I think Steve ought to be commended for his coverage of the
    many issues that americans are interested in, better to
    understand.
    Farewell Helen Thomas
    by PAUL WOODWARD on JUNE 9, 2010
    “It

    Reply

  91. PissedOffAmerican says:

    Blahblahblah……..
    Yes, historical references are only to be used when it serves Israel’s purpose, right Birnbaum? You Firsters just can’t stand it when people stray from the mandated narrative can you???
    Perhaps we should get even more recent, and be citing Israel’s attempted murder and successful maiming of American citizens in the West Bank, eh??? Something you pieces of shit don’t seem to want to discuss, seeing as how there is NO DEFENSE for it.
    Comical seeing you crawl under Kotz’s rock. Of course, its a rock you you belong under, but enlightening indeed seeing you admit it.

    Reply

  92. PissedOffAmerican says:

    “Good luck to Ebinger in holding back the storm that no doubt will hit him inside Brookings and out”
    Wheres “Questions”? It would be interesting reading about the last time a journalist was “retired” for insulting the tobacco lobby.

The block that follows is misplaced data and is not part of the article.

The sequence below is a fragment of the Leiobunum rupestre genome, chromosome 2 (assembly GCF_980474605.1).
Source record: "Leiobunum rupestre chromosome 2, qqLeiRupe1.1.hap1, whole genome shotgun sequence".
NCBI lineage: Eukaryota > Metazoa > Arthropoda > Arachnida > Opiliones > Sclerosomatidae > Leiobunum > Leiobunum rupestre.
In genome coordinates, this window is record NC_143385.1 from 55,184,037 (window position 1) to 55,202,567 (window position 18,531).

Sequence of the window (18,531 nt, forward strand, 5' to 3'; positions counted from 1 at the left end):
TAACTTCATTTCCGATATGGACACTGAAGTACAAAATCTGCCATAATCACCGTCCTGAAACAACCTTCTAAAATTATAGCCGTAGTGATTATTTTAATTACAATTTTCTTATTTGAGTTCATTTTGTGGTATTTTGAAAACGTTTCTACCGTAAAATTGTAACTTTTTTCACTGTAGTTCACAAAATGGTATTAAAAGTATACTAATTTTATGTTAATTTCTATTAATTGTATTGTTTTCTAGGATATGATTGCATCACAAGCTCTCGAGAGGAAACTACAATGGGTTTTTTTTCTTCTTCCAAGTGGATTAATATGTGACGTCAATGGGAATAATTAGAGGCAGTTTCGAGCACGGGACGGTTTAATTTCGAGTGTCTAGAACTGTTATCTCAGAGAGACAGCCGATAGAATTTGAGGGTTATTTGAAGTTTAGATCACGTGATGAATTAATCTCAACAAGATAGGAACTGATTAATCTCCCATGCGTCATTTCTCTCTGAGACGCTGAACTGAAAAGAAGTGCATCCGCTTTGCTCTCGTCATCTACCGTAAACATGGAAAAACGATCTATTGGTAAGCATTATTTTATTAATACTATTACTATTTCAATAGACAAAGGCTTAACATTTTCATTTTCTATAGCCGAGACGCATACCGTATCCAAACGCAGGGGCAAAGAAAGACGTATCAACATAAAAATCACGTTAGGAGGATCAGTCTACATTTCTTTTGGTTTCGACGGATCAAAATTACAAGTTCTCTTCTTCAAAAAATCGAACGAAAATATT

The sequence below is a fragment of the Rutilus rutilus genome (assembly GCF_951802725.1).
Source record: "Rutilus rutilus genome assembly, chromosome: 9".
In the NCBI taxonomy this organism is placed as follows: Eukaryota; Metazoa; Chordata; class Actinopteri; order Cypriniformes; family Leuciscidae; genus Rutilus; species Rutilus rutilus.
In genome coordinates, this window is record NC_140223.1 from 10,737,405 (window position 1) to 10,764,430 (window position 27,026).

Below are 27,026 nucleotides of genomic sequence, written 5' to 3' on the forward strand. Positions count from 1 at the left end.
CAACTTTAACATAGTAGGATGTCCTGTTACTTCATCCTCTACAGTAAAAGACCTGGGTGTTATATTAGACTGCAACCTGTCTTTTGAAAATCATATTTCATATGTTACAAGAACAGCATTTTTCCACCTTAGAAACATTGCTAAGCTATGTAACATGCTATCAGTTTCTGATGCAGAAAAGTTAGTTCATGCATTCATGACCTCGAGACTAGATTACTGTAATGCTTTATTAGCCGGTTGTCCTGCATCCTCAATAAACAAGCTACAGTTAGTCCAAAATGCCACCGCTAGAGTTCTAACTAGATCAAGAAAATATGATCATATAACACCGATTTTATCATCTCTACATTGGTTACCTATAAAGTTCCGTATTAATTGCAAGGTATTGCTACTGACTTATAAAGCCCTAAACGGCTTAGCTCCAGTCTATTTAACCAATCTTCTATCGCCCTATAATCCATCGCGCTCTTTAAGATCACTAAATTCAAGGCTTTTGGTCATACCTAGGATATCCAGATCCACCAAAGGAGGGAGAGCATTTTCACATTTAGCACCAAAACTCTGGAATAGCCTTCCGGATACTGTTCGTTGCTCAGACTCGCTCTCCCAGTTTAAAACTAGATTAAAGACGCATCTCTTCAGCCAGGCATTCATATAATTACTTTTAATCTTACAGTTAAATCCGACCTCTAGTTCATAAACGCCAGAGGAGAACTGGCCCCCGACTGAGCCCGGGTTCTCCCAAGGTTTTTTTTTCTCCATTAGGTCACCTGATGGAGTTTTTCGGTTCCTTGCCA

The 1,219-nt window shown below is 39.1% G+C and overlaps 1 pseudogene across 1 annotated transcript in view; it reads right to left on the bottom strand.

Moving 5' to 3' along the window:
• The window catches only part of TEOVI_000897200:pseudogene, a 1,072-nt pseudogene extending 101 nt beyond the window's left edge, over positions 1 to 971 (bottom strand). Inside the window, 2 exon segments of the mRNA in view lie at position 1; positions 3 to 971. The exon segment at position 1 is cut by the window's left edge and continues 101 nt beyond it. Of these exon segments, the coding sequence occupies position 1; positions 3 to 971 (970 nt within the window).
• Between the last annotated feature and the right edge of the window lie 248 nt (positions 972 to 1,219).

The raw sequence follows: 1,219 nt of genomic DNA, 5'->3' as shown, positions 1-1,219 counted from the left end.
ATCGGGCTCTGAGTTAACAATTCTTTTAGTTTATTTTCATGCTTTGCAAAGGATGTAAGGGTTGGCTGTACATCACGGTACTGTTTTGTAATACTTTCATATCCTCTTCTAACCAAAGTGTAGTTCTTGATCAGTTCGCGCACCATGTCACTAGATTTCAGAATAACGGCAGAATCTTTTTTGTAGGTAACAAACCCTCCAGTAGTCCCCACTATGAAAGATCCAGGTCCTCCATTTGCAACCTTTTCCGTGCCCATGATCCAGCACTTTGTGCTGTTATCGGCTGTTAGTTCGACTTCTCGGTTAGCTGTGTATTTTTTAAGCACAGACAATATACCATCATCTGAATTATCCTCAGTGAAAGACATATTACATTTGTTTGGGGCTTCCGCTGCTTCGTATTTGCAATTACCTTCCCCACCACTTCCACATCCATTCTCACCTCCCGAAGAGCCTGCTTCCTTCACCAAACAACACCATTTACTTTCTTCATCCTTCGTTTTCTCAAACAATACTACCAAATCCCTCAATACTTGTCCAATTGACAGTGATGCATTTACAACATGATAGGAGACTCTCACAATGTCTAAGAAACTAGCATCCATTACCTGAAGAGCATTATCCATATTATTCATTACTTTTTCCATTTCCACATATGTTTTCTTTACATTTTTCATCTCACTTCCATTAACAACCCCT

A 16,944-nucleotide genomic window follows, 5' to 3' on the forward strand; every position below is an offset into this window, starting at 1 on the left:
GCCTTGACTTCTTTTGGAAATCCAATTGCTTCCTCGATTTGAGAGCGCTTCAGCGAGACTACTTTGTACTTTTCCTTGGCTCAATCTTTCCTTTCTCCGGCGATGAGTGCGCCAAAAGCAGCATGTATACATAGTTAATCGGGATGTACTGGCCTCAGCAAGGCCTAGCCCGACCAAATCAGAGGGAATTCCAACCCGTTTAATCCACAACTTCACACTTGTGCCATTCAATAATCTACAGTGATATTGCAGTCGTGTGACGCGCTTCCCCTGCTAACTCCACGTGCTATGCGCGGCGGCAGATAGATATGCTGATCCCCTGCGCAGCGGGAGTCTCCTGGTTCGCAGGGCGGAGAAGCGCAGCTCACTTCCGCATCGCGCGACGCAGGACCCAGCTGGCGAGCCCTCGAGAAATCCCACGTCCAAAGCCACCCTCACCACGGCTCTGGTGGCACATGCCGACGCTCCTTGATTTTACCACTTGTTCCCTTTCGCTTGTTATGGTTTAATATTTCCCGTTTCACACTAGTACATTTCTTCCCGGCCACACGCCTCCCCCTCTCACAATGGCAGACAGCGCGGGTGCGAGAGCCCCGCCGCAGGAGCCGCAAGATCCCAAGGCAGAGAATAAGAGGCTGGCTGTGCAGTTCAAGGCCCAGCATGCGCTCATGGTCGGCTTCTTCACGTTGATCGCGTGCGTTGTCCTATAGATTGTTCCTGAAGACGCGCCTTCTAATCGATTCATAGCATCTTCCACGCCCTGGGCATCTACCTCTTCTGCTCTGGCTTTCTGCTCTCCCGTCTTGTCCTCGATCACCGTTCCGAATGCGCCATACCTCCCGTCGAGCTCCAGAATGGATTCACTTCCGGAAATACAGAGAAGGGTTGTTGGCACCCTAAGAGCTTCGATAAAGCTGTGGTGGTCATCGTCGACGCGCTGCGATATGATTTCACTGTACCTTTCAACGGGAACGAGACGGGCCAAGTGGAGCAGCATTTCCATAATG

Reply

  93. Don Bacon says:

    Ebinger: “. . .let us take a few minutes to reflect soberly on whether the time has not come to once again be a honest broker.”
    I like the way he puts it. Considering the ownership of the US government by banks, oil companies and Israel we must deduce that “the time has not come to once again be a honest broker.”
    And what’s that “once again” all about, anyhow?

    Reply

  94. DonS says:

    “We aren’t in the realm of honest discussion; at best we are in the realm of emotional acting out. The clue is Ebinger’s use of the word “impunity.” He isn’t focused on the strategic issues here — it is Israel’s attitude that bothers him. It’s all very personalized and emotional.” (Larry B)